Waffles Are Great, But Research on Breakfast Is Sketchy AF

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Pump the brakes, breakfast evangelists. You sit on a throne of lies. 

After decades of preaching the importance of starting the day with a meal, researchers are finally calling their own bluff: They don't have a clue whether skipping breakfast is actually bad. 

When it comes to breakfast research, the studies are more scrambled than a plate of eggs. 

A 2013 meta-analysis of existing breakfast research, looking at the effect skipping breakfast has on obesity, revealed poor research and bias in reporting, The Atlantic reported. And, as the New York Times noted, there are very few randomized controlled trials examining breakfast and it's effect on health. The ones that do exist aren't robust enough to merit incessantly nagging breakfast skippers. 

Advertisement for Kellogg's Frosted Flakes in Ebony, 1977Source: Classic Film/flickr
Advertisement for Kellogg's Frosted Flakes in Ebony, 1977  Classic Film/flickr

A fresh serving of bias. Many of these studies are funded by the food industry. Kellogg funded one study which found breakfast cereal was correlated with being thin, while Quaker Oats, owned by Pepsi, funded one indicating that skipping breakfast increases cholesterol in overweight people. 

Children are the only group of people who science says might be worse off when skipping breakfast: A meta-analysis from 2013 found that eating breakfast has a positive effect on children and teens' academic performance. 

Not all breakfast is created equal. Grandma's homemade bowl of steel cut oatmeal and a greasy Burger King breakfast sandwich are hardly alike. 

"Research about breakfast tends to divide the world into those who skip, and those who don't," Dr. David Katz, the founding director of the Yale University Yale-Griffin Prevention Research Center, wrote in a blog for the Huffington Post. "But deferring and skipping are not the same. Skipping despite hunger, and deferring for want of it, are not the same. And clearly all breakfasts are not created equal."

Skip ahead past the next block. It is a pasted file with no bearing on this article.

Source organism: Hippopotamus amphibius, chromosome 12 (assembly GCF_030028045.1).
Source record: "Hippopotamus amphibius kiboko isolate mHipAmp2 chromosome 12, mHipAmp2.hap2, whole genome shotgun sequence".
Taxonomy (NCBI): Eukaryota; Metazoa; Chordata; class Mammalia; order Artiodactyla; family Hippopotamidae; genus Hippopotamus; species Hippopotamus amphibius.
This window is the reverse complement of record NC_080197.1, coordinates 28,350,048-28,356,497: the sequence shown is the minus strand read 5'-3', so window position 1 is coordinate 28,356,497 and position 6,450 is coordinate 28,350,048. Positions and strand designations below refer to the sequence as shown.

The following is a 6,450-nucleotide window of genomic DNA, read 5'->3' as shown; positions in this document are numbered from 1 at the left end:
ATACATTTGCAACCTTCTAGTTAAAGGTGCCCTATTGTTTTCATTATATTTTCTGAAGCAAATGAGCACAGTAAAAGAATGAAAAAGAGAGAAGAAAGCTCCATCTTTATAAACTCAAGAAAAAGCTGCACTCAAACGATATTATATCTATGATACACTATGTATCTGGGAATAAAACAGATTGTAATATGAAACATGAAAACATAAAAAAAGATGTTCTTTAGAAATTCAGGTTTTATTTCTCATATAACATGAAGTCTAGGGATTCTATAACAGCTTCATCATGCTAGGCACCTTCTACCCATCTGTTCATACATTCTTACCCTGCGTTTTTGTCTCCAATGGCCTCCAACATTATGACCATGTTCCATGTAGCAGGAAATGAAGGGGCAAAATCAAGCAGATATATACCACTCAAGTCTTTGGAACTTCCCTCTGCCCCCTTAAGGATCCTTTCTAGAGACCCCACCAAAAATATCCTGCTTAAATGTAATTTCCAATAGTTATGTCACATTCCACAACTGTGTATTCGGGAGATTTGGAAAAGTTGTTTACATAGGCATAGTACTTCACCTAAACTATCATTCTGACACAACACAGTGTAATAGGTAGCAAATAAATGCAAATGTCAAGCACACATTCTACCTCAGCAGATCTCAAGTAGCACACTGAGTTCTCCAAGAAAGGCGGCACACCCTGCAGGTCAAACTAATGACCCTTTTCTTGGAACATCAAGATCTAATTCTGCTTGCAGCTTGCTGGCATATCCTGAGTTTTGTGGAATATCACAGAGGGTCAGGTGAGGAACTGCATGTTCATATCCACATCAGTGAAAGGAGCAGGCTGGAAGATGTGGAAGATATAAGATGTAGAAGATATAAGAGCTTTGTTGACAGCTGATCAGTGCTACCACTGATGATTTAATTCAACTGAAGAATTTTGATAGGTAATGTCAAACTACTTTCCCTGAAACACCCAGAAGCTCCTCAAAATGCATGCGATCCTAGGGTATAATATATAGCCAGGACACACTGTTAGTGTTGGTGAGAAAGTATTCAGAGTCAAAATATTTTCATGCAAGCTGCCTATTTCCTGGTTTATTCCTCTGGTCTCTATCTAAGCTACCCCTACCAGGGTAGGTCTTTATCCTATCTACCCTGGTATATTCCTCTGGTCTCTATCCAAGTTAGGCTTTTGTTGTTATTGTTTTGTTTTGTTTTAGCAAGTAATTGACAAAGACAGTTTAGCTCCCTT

Whether they've been brainwashed by breakfast marketers or genuinely love sacrificing sleep for cereal, American people like their breakfast. The NDB group, a global information company, projected that total breakfasts will grow by 5% through 2019. This outpaces the expected U.S. population growth. 

Food marketers, restaurants and fast food chains are capitalizing on this breakfast gravy (and biscuit) train. Case in point: In 2015, McDonald's launched its all day breakfast menu due to high demand.

To have a fat-laden breakfast or no breakfast at all? The influx of "all day" breakfast menus at many fast food joints begs the question: Are Americans any better off if they house a bacon, egg and cheese sammie at 11 a.m. compared to just skipping breakfast entirely? 

"Most of the items offered for 'all day breakfasts' are nutritionally quite dubious, so I do not think delaying breakfast for the sake of having waffles later in the day will be a good idea," Dr. Katz said via email. 

Dr. Katz himself is Team Delayed Breakfast — he drinks coffee when he wakes and then eats his first meal of fruit and grains, or Greek yogurt, at around 11:30 a.m. or as late as 12:30 p.m.

Can a meal eaten after midday be considered breakfast, anyway? 

"Tempting to go with Shakespeare: What's in a name? That which we call a rose, by any word, would smell as sweet...'" Katz said.